Freelance news journalist Cat Marsala trades a hot meal for an inside scoop on prostitution in the city of Chicago, when a working girl she interviewed is murdered. The courtroom is full of sex workers when Cat shows up looking to interview subjects for a news story. Cat is dead tired but not as dead as Saundra love whose face is all over the news. Cat feels guilty even if the rest of the world doesn't care about a dead hooker.
Cat knows the rules. Those arrested for solicitation get bonded over in four days and by then they are tired of the rough meals served as they await release. She needs information for a story and she is willing to pay for a nice hot lunch. She won't provide them with the other thing they want: a hot bath, but lunches she can do. Saundra Lupita or “Saundra Love” as she likes to be called agrees to be interviewed.
Cat explains that she is doing a for a TV essay on what it is really like to work the streets and wants to get a birds eye view for readers. She tells Saundra this is a chance to tell her side of the story. She'd just watched ten women fork over money to the court system where lawyers may show up and will likely do a half assed job for their clients.
Saundra is nineteen and addicted to cocaine. She tells Cat she agreed to the free meal because it helps when she hasn't used. Being locked up for four days hasn't provided the opportunity. The interview is kind of basic. She answers the questions of how she got started: no skills, no high school diploma, thrown out of the house as a teen, and rent has to be paid. Cat assumes the scenario fits the bill for a lot of women in Saundra's line of work.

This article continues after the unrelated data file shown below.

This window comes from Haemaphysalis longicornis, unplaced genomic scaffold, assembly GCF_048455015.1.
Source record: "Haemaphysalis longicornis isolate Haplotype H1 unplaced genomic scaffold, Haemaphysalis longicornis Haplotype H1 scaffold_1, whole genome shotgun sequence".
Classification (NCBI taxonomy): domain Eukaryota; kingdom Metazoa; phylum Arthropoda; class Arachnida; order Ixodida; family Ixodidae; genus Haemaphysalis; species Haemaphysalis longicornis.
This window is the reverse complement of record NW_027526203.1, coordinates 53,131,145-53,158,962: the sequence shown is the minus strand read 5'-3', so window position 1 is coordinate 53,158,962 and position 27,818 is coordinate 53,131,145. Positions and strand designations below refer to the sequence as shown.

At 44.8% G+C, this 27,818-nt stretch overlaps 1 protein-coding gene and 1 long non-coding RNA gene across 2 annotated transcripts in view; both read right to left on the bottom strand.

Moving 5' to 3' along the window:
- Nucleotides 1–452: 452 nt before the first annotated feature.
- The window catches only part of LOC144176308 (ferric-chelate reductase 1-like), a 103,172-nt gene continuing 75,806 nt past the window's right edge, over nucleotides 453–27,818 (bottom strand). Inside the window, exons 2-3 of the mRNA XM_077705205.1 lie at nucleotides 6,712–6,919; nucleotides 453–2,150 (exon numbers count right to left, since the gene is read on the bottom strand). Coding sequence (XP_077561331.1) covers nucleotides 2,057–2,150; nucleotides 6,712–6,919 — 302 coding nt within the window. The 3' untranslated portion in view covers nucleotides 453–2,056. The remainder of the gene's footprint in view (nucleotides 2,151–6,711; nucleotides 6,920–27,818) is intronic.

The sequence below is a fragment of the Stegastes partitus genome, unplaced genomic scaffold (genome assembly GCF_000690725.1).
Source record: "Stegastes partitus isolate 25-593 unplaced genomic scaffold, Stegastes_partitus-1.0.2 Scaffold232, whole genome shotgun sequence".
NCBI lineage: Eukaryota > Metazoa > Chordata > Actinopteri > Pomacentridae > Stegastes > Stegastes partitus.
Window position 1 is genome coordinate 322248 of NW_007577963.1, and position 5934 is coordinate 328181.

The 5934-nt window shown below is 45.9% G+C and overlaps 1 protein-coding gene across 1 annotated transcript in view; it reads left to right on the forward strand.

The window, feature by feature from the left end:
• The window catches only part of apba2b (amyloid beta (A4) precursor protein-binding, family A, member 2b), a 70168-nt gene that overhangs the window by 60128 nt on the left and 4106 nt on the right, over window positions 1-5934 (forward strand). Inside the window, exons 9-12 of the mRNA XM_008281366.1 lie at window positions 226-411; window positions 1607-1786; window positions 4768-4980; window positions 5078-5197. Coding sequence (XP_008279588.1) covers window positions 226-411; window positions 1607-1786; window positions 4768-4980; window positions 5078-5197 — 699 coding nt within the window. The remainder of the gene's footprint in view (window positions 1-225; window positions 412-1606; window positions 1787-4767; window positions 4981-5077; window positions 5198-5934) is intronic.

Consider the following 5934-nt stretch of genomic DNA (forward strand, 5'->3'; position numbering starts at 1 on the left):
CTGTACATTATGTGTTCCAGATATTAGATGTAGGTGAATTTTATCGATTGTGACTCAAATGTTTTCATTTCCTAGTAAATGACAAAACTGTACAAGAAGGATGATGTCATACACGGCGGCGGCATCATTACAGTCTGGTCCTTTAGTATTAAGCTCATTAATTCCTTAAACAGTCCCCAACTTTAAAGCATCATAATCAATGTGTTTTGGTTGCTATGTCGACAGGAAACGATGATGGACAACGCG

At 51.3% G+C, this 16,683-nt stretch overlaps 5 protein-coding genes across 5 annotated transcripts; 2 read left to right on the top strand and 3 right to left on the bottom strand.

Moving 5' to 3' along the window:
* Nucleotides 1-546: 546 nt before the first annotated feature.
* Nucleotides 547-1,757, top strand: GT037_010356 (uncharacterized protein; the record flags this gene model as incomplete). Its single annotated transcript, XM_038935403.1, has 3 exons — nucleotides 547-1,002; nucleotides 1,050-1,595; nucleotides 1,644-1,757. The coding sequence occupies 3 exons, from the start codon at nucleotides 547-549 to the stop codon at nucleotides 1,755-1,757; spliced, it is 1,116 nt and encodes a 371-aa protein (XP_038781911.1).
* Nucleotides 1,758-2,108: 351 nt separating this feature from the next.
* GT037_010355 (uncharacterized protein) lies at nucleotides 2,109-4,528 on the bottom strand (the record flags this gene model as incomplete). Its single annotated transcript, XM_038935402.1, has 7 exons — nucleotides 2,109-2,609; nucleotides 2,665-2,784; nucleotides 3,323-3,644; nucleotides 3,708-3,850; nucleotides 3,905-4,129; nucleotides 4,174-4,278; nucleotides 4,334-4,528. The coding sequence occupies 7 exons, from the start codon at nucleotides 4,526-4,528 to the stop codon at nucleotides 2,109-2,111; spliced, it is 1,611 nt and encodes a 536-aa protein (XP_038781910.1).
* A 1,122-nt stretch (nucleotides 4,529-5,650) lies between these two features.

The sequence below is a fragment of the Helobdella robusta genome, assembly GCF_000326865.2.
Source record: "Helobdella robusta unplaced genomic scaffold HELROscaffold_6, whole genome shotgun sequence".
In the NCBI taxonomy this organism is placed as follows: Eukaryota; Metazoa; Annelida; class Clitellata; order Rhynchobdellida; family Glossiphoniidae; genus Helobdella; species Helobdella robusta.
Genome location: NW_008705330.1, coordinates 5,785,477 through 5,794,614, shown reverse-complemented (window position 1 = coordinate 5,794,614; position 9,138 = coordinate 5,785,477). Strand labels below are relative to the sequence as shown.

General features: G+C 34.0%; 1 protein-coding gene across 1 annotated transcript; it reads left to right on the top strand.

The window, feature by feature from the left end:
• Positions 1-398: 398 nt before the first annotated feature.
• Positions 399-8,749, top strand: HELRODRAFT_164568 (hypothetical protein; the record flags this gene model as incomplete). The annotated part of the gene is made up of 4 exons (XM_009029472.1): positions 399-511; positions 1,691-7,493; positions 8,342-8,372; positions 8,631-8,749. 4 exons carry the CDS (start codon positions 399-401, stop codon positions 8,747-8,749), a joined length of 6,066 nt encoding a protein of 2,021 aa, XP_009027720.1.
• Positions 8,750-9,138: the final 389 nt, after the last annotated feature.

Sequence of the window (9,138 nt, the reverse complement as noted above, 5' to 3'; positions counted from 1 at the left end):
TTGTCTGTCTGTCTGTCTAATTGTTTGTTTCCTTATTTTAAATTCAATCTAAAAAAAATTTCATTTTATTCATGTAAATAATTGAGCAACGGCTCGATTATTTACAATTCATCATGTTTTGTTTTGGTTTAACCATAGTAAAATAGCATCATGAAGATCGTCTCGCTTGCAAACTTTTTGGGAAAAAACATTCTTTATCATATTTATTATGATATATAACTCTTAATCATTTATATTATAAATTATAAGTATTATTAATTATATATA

Her next interview is with Wharton a undercover vice cop. He wants the free meal too. He escorts Cat to a club around dinner time. He tells her about the patron and workers. High end call girls and those that work for less, much less. He points out it has a lot to do with drug of choice. He's brash and doesn't have much respect for women. Cat is coming from a different angle and refuses to believe that people do the risky business of dirty sex work because they love their job.
Cat's boyfriend John is not happy when he and Saundra arrive at Cat's apartment at the same time. Saundra is there because her boyfriend has cracked her face. John is there to spend some time with his girl. He even has flowers and chocolates. He is not happy when Cat tells him that Saundra will be spending the night. He thinks she is high (she may be she uses coke) and she is casing the apartment. He wants her to go somewhere else. Unfortunately, he doesn't pay Cat's bills. Saundra will stay the night.
It works to her advantage because Saundra is so grateful she agrees to do the interview the next morning at Cat's place. Felipe, the camera man shows up and she is filmed complete with her bruises. Saundra works for an escort service and answers all of Cat's questions in complete sentences which helps the process immensely. Her biggest expenses are cocaine and clothes, the two habits are keeping her having money to go to school. She wants to study archeology. She dropped out of high school her senior year, when her mom died after being punched by Saundra's father and falling down a flight of stairs. He threatened Saundra with foster care if she told anyone. A smart girl she enjoyed theater and was cast in her school's production of Hamlet.
Saundra's murderer was Wharton, the brash talking sexist vice cop that shouldn't have been anywhere around women. She and her mother both contracted the AIDS virus from her father. Wharton, the dirty cop held that against her, too. Cat's TV essay topped the ratings because Saundra's story was so honestly real and painful.
Best part of story, including ending:
I liked that Cat was able to expose the working conditions of sex workers.
Best scene in story:
My favorite scene was when Wharton was found to be the murder.
Opinion about the main character:
I liked that Cat stuck to her guns and showed her interviewees as real people with real problems.